From a review of Robert O. Paxton’s “Anatomy of Fascism”, “‘The Anatomy of Fascism’: The Original Axis of Evil“, at the New York Times, May 2, 2004, by Samantha Power:

    Paxton leaves his readers with a working definition of fascism:

    ”A form of political behavior marked by obsessive preoccupation with community decline, humiliation or victimhood and by compensatory cults of unity, energy and purity, in which a mass-based party of committed nationalist militants, working in uneasy but effective collaboration with traditional elites, abandons democratic liberties and pursues with redemptive violence and without ethical or legal restraints goals of internal cleansing and external expansion.”

    Yeah, that actually seems to fit pretty well. The biggest question to me is exactly how “mass-based” i.e. popular are Palin &/or her fellow travellers capable of getting?
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    FM reply: Political movements can grow like bacteria under the right circumstances. The NAZI party got 2.6% of the vote in the May 1928 elections (9th place). In January 1933 Hitler was appointed Chancellor. In March 1969 the US began bombing Cambodia (Operation Breakfast); the Khmer Rouge were perhaps 4,000 fighters in the hinterlands. On 17 April 1975 the Khmer Rouge captured Phnom Penh. These do not imply any similarities with the Tea Party movement, but do illustrate how rapidly political movements can spread.

  3. I don’t know whether to laugh or cry. It’s mostly standard boilerplate, which at some point dares to criticize the Community Organizer in Chief for the way the crotch bomber was handled. He was not a common criminal, he was an enemy combatant, and the appropriate set of rules is the Geneva Convention. The last line isn’t a call for a military dictator, it’s a call for someone who has a clue.

    I understand that Sarah Palin will never be forgiven for having put McCain up in the polls for a week, or whatever it was. I also doubt that she will ever be elected President(I see no evidence if her putting together the kind of staff and organization that a campaign would require, and I doubt she could organize a successful campaign), but if such were to happen I don’t think it would spell the end of the Republic.
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    FM reply: Every step has its justification, however specious. No-knock raids fight drugs. Ruby Ridge attacked on evil militia. Waco was for the children. Warrantless wiretapping prevented another 9-11. Assassination of America citizens fights terrorists. Now the underwear bomber is so horrifying that foreigners committing crimes on US soil warrants ignoring the Constitution. The disproportion between these threats and the steps taken by the government are irrelevant. Only your fears matter, stroked and fed by the government.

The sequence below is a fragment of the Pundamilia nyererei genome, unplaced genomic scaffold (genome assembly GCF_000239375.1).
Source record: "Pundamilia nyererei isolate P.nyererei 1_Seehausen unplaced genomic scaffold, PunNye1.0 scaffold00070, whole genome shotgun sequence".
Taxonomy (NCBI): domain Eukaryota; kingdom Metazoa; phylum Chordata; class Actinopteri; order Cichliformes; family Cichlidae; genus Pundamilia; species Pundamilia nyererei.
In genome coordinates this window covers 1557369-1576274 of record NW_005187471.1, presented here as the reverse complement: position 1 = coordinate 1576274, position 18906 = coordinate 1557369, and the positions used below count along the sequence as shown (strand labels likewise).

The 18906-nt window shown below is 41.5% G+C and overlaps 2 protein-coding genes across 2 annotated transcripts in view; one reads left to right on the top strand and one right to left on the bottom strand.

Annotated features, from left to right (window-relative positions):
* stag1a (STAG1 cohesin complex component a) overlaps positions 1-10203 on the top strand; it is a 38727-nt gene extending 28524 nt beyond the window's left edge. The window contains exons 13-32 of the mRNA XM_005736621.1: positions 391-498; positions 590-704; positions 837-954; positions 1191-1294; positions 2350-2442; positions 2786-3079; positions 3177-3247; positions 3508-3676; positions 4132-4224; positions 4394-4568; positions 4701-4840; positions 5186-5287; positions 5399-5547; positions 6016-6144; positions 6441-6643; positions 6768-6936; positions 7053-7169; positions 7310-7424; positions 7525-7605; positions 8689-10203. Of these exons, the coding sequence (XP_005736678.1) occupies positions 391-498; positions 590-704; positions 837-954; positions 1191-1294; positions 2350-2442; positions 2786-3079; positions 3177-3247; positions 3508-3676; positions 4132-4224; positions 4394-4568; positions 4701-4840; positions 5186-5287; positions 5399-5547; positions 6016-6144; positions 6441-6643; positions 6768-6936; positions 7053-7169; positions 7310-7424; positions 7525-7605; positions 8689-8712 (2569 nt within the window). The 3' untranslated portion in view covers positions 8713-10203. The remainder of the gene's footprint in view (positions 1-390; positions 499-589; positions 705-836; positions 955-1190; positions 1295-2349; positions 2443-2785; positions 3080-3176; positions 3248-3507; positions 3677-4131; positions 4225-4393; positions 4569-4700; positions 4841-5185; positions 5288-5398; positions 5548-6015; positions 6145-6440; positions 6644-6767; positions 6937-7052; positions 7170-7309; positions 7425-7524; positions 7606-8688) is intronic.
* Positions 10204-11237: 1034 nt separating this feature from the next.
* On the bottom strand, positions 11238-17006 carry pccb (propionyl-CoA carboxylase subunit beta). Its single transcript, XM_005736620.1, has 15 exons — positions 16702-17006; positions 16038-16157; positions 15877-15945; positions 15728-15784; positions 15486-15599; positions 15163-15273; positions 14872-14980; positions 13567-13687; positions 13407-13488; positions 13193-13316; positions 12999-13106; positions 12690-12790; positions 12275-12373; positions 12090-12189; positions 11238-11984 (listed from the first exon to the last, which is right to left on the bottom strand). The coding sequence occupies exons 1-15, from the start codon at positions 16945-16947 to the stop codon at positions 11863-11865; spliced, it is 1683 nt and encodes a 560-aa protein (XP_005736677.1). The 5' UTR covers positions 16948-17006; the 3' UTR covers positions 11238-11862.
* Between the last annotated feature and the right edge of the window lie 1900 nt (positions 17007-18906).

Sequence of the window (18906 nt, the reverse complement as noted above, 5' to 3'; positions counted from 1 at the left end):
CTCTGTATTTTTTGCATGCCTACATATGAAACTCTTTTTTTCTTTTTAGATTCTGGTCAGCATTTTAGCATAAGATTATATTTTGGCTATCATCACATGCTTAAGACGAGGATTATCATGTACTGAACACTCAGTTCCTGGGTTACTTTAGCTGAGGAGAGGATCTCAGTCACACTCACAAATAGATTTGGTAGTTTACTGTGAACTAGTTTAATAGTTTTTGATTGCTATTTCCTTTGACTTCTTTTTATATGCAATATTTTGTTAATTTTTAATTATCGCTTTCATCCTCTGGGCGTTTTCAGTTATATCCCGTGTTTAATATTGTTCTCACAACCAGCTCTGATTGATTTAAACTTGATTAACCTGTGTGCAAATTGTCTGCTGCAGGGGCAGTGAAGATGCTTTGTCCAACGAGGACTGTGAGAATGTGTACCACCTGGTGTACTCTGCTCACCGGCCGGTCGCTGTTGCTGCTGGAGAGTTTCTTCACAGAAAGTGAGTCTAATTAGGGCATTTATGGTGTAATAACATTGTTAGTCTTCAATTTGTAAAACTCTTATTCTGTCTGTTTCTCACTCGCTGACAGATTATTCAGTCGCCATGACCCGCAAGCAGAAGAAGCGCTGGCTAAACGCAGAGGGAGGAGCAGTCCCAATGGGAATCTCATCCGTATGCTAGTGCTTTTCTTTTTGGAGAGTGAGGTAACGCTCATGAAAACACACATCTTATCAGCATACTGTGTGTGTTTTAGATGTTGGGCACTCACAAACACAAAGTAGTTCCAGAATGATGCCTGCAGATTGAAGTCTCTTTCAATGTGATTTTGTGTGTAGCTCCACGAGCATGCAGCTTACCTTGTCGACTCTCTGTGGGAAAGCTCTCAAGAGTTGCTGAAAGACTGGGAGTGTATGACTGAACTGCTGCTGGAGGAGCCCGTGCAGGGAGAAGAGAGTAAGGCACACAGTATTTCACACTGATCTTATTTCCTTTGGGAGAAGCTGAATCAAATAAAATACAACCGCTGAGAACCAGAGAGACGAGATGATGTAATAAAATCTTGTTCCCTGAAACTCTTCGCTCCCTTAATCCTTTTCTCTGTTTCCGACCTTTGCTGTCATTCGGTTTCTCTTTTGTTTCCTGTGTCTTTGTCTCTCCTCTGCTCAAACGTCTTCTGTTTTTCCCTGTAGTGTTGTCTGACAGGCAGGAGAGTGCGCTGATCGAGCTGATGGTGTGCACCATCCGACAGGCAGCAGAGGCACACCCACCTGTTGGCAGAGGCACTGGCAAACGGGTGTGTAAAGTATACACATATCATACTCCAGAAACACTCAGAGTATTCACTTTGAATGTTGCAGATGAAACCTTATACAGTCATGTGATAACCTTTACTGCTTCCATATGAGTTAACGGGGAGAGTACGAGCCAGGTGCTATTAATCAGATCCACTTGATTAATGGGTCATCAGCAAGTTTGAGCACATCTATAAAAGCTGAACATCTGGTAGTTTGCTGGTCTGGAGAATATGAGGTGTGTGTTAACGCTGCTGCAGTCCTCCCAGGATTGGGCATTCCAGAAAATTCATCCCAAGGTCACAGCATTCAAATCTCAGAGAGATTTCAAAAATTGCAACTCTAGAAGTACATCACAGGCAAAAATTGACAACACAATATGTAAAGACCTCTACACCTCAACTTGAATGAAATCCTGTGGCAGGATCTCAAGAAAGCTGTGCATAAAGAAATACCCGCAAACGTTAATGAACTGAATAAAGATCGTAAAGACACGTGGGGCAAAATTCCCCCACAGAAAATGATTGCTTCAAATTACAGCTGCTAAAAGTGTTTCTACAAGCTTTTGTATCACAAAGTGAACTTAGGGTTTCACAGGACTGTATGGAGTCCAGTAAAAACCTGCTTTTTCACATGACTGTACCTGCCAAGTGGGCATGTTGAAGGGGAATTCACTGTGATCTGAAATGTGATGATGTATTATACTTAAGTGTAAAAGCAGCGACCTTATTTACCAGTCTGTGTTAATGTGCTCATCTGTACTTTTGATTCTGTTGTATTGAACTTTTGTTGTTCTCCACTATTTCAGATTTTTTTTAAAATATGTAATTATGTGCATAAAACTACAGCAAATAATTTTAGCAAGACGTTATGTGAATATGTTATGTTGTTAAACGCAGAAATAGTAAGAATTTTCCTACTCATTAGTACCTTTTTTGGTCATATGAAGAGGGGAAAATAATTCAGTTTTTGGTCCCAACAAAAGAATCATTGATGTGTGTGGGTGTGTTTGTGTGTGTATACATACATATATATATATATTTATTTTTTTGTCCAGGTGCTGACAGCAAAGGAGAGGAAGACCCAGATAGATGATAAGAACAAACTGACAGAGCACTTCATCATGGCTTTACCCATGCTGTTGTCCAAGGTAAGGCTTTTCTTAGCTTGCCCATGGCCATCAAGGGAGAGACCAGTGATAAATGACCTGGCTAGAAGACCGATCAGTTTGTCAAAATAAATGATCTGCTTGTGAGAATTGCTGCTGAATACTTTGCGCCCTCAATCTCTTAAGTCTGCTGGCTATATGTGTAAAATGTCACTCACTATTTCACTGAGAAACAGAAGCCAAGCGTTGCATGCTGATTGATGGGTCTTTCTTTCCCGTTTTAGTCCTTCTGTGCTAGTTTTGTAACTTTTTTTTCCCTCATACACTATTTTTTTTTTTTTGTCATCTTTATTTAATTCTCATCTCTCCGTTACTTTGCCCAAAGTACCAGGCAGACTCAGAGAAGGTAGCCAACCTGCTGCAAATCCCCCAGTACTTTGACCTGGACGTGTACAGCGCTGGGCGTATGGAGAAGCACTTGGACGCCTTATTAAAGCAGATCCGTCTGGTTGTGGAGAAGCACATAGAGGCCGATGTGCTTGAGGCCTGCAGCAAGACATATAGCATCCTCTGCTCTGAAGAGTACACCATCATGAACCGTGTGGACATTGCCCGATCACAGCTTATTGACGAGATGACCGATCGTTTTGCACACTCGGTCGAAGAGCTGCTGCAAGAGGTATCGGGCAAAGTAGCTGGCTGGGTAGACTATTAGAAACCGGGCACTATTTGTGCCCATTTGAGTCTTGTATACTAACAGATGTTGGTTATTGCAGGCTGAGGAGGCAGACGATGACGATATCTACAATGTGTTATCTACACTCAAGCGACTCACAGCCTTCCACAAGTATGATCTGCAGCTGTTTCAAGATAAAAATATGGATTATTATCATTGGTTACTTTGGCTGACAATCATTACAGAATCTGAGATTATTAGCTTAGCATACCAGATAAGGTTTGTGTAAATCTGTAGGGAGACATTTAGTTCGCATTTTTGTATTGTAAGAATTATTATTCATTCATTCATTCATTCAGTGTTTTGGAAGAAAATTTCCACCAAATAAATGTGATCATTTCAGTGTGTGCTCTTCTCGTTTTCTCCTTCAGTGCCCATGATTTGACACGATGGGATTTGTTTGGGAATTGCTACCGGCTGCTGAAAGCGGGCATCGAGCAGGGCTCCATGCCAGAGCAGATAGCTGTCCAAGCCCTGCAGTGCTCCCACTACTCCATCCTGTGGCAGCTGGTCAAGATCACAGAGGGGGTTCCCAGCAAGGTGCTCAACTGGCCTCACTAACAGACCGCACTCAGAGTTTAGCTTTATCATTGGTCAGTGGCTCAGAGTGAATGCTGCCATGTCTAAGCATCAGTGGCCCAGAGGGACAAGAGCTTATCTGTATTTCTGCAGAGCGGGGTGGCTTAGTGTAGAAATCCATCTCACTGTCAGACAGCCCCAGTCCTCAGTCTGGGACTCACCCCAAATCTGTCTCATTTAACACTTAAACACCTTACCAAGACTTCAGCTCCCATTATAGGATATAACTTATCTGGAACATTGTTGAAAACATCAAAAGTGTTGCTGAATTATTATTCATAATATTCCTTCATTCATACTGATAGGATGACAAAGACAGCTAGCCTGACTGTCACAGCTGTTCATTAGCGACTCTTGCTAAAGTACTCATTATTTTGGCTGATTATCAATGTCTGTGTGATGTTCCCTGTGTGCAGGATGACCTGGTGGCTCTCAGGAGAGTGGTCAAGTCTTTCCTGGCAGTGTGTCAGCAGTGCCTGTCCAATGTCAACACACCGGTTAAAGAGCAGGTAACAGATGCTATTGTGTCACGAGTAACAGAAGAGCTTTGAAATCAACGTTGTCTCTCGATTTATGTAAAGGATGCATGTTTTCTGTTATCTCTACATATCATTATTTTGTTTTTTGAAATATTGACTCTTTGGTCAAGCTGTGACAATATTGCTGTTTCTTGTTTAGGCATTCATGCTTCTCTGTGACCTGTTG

I am confident that when this process runs to an unpleasant conclusion that you will explain that it was somebody else’s fault. How could you have known? You were frightened; they offered to help –in exchange for some old document that nobody cared about.

    “I don’t know whether to laugh or cry”

    I suggest tears. They will come, eventually, before this cycle works itself out. However good or bad.

  4. I don’t dispute the concern over constitutional decline. To lift out a line from a Palin speech in this fashion is interesting. To put this post in the context of a century of Progressivism are downright funny.
    The power and control have been drained into DC, and you want to go after Governor Palin for this? Tee hee hee, FABIVS: tee hee hee.
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    FM reply: The post explicitly does not ” go after Governor Palin for this”, but says the opposite: that this is another step in a long process. Try re-reading the opening paragraphs.

    “put this post in the context of a century of Progressivism”

    During the past 3 decades the Republicans have dominated the Presidency. Two terms for Reagan, one for Bush Sr, two for Bush Jr = 20 years. Vs. two for Clinton and one year for Obama – 9 years. The same is true for the 4 decades going back to 1968.

  5. From the speech:

    Treating this like a mere law enforcement matter places our country at grave risk. Because that’s not how radical Islamic extremists are looking at this. They know we’re at war. And to win that war, we need a commander-in-chief, not a professor of law standing at the lectern!

    One thing that’s been lost in all the panic over the underpants bomber, is that the “wimpy”, rights-protecting tactics used by the authorities, have actually worked: (“Underpants bomber talking to US authorities“, AM Program on ABC Australia, Kim Landers & Shane McLeod)
    excerpt:

    SHANE MCLEOD: The man accused of trying to blow up a US plane on Christmas Day has reportedly begun talking to his FBI interrogators again. It was thought that Umar Farouk Abdulmutallab had clammed up after being read his rights shortly after the botched terrorist attack.

    Senior US officials say the alleged bomber has been cooperating with interrogators after members of his family were flown to the US.

  6. From #3: The last line isn’t a call for a military dictator, it’s a call for someone who has a clue.

    But, that’s just the problem. The people investigating Abdulmutallab apparently do have a clue (see my post #5). Which leads one to suspect that the efficacy of their tactics is not what bothers Palin. Rather, she seems to be angry that a terrorist suspect is treated as any other criminal would be, and his attempted crime is being investigated with respect to Miranda rights. That’s the red meat, apparently.

  7. You’ve accomplished a neat trick of superimposing Palin’s legitimate point — whether terrorists should be treated as criminal suspects or combatants subject to the laws of war — with examples of rampant, out-of-control government not in the context of terrorism. (“No-knock raids (too-often on innocent people). Assets seized without conviction of a crime. Shoot to kill orders at Ruby Ridge. Massive overuse of force at Waco.”)